Saturday 5 December 2020, 1:00pm to 4:00pm
Venueonline, Lancaster, United Kingdom, LA1 4YW
Open toAll Lancaster University (non-partner) students, Alumni, External Organisations
RegistrationCost to attend - booking required
Ticket Price£10.00 (£9.00 RHC Friends and Patrons)
An online afternoon event in association with the Centre for War and Diplomacy. This study afternoon features contributions from two expert speakers, as well as an opportunity to ask questions. It is an online event, to be held Saturday 5 December. Details of how to access it will be provided to everyone who registers.
Lancaster Castle has a very long history as a site of imprisonment, trial and punishment, but the twentieth century saw a great change in the uses of the building, as well as some continuity. In particular, the Castle’s role as a prison was significantly interrupted during the years around the two World Wars. By 1917, tribunals were being held in the courts but the only inmates at the Castle were German prisoners of war; the Castle would not revert to prison use until October 1954. In the 1930s the Castle had a period as a police training college, and the Second World War brought new occupants to the Castle, including the Royal Observer Corps and the West Lancashire Territorial Association.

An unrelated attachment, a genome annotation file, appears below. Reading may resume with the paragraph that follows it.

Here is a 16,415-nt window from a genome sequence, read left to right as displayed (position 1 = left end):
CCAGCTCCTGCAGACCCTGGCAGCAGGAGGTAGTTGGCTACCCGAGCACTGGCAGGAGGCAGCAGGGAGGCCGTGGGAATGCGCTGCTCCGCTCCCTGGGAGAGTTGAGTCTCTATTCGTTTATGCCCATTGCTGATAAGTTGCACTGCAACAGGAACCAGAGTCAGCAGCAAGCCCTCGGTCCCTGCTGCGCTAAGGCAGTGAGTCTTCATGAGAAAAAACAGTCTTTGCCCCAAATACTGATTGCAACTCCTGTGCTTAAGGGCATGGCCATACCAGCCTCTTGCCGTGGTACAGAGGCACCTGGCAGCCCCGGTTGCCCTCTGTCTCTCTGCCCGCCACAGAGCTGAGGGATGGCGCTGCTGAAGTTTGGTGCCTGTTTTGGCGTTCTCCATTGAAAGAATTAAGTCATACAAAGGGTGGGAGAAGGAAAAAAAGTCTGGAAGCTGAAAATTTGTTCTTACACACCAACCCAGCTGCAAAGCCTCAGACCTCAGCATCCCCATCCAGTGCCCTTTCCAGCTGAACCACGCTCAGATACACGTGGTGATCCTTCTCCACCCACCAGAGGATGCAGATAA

Dr Corinna Peniston-Bird, Senior Lecturer Gender and Cultural History at Lancaster University, will introduce the developing roles of Lancaster Castle in the Second World War, in terms of its specific uses broader context of life in Lancaster at the time. Corinna’s research on gender focuses on femininities and masculinities at war, recently represented by a co-edited collection (with Dr Emma Vickers) Gender and the Second World War: Lessons of War. She also researches oral testimonies, centred on the relationship between memories and cultural representations. Corinna is one of the lead educators on the History Department’s Massive Open Online Course Lancaster Castle and Northern English History – the view from the stronghold.
Our second speaker, John Gedge, volunteered for 11 years with the Royal Observer Corps in Lancaster and has made a special study of the history of the organisation and its links to Lancaster Castle.
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